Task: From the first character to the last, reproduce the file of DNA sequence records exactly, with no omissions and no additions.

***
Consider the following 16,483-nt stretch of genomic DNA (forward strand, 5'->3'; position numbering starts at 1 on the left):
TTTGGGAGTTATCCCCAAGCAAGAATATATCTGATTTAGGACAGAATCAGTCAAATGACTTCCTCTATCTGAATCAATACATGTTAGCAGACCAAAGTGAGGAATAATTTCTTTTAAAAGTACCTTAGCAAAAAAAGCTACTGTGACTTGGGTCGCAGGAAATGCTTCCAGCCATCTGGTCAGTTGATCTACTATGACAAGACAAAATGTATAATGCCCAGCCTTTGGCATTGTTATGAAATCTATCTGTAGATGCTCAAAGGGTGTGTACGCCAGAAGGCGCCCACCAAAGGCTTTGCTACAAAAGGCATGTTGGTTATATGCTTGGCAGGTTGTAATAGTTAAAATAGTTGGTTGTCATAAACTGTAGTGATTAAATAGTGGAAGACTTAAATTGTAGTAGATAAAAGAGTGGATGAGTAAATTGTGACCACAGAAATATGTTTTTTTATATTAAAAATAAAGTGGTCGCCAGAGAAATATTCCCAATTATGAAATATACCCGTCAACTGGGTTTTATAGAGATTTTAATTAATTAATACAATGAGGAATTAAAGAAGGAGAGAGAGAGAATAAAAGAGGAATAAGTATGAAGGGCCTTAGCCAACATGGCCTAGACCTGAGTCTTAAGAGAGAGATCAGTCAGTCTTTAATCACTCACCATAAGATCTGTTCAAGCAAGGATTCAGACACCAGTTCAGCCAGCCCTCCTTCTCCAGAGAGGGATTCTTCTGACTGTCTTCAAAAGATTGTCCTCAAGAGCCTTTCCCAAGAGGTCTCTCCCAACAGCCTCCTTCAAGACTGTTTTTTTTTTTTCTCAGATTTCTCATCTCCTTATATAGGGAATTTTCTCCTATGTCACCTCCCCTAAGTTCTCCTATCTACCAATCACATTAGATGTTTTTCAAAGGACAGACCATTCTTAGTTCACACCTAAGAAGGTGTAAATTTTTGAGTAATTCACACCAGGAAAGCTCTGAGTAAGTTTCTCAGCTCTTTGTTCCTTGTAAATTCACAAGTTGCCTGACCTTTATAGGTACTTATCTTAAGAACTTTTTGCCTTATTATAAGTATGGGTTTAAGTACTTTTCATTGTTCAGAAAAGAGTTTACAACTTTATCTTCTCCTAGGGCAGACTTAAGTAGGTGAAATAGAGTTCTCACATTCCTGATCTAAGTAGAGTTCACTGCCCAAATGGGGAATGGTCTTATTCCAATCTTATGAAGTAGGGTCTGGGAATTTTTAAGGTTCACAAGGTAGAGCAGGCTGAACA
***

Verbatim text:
Consider the following 16,483-nt stretch of genomic DNA (forward strand, 5'->3'; position numbering starts at 1 on the left):
TTTGGGAGTTATCCCCAAGCAAGAATATATCTGATTTAGGACAGAATCAGTCAAATGACTTCCTCTATCTGAATCAATACATGTTAGCAGACCAAAGTGAGGAATAATTTCTTTTAAAAGTACCTTAGCAAAAAAAGCTACTGTGACTTGGGTCGCAGGAAATGCTTCCAGCCATCTGGTCAGTTGATCTACTATGACAAGACAAAATGTATAATGCCCAGCCTTTGGCATTGTTATGAAATCTATCTGTAGATGCTCAAAGGGTGTGTACGCCAGAAGGCGCCCACCAAAGGCTTTGCTACAAAAGGCATGTTGGTTATATGCTTGGCAGGTTGTAATAGTTAAAATAGTTGGTTGTCATAAACTGTAGTGATTAAATAGTGGAAGACTTAAATTGTAGTAGATAAAAGAGTGGATGAGTAAATTGTGACCACAGAAATATGTTTTTTTATATTAAAAATAAAGTGGTCGCCAGAGAAATATTCCCAATTATGAAATATACCCGTCAACTGGGTTTTATAGAGATTTTAATTAATTAATACAATGAGGAATTAAAGAAGGAGAGAGAGAGAATAAAAGAGGAATAAGTATGAAGGGCCTTAGCCAACATGGCCTAGACCTGAGTCTTAAGAGAGAGATCAGTCAGTCTTTAATCACTCACCATAAGATCTGTTCAAGCAAGGATTCAGACACCAGTTCAGCCAGCCCTCCTTCTCCAGAGAGGGATTCTTCTGACTGTCTTCAAAAGATTGTCCTCAAGAGCCTTTCCCAAGAGGTCTCTCCCAACAGCCTCCTTCAAGACTGTTTTTTTTTTTTCTCAGATTTCTCATCTCCTTATATAGGGAATTTTCTCCTATGTCACCTCCCCTAAGTTCTCCTATCTACCAATCACATTAGATGTTTTTCAAAGGACAGACCATTCTTAGTTCACACCTAAGAAGGTGTAAATTTTTGAGTAATTCACACCAGGAAAGCTCTGAGTAAGTTTCTCAGCTCTTTGTTCCTTGTAAATTCACAAGTTGCCTGACCTTTATAGGTACTTATCTTAAGAACTTTTTGCCTTATTATAAGTATGGGTTTAAGTACTTTTCATTGTTCAGAAAAGAGTTTACAACTTTATCTTCTCCTAGGGCAGACTTAAGTAGGTGAAATAGAGTTCTCACATTCCTGATCTAAGTAGAGTTCACTGCCCAAATGGGGAATGGTCTTATTCCAATCTTATGAAGTAGGGTCTGGGAATTTTTAAGGTTCACAAGGTAGAGCAGGCTGAACA